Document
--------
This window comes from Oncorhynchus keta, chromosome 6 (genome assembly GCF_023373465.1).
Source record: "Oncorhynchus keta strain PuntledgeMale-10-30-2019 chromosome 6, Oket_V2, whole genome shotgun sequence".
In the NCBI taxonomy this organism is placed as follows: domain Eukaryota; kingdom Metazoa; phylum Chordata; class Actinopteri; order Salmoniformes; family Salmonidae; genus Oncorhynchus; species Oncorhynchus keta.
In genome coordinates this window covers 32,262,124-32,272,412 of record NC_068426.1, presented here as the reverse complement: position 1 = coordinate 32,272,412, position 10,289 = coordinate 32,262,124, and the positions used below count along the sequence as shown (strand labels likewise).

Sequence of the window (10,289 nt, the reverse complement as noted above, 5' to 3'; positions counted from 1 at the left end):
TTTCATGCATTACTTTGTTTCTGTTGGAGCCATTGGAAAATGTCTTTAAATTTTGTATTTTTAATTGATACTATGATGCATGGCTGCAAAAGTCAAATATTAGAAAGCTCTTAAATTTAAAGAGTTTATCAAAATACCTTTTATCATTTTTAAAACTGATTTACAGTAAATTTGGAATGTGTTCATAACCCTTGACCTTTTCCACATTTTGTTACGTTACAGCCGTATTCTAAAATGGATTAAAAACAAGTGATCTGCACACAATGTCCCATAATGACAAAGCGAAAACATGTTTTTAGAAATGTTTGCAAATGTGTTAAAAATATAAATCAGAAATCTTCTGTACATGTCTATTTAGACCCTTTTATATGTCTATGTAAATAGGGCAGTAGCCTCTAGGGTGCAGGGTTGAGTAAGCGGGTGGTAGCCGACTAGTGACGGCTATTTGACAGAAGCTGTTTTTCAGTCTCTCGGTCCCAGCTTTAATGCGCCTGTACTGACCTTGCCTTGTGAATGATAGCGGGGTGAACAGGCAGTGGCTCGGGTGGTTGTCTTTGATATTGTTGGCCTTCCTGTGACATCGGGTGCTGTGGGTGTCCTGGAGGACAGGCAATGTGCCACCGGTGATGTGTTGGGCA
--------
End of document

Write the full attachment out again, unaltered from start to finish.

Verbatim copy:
This window comes from Oncorhynchus keta, chromosome 6 (genome assembly GCF_023373465.1).
Source record: "Oncorhynchus keta strain PuntledgeMale-10-30-2019 chromosome 6, Oket_V2, whole genome shotgun sequence".
In the NCBI taxonomy this organism is placed as follows: domain Eukaryota; kingdom Metazoa; phylum Chordata; class Actinopteri; order Salmoniformes; family Salmonidae; genus Oncorhynchus; species Oncorhynchus keta.
In genome coordinates this window covers 32,262,124-32,272,412 of record NC_068426.1, presented here as the reverse complement: position 1 = coordinate 32,272,412, position 10,289 = coordinate 32,262,124, and the positions used below count along the sequence as shown (strand labels likewise).

Sequence of the window (10,289 nt, the reverse complement as noted above, 5' to 3'; positions counted from 1 at the left end):
TTTCATGCATTACTTTGTTTCTGTTGGAGCCATTGGAAAATGTCTTTAAATTTTGTATTTTTAATTGATACTATGATGCATGGCTGCAAAAGTCAAATATTAGAAAGCTCTTAAATTTAAAGAGTTTATCAAAATACCTTTTATCATTTTTAAAACTGATTTACAGTAAATTTGGAATGTGTTCATAACCCTTGACCTTTTCCACATTTTGTTACGTTACAGCCGTATTCTAAAATGGATTAAAAACAAGTGATCTGCACACAATGTCCCATAATGACAAAGCGAAAACATGTTTTTAGAAATGTTTGCAAATGTGTTAAAAATATAAATCAGAAATCTTCTGTACATGTCTATTTAGACCCTTTTATATGTCTATGTAAATAGGGCAGTAGCCTCTAGGGTGCAGGGTTGAGTAAGCGGGTGGTAGCCGACTAGTGACGGCTATTTGACAGAAGCTGTTTTTCAGTCTCTCGGTCCCAGCTTTAATGCGCCTGTACTGACCTTGCCTTGTGAATGATAGCGGGGTGAACAGGCAGTGGCTCGGGTGGTTGTCTTTGATATTGTTGGCCTTCCTGTGACATCGGGTGCTGTGGGTGTCCTGGAGGACAGGCAATGTGCCACCGGTGATGTGTTGGGCA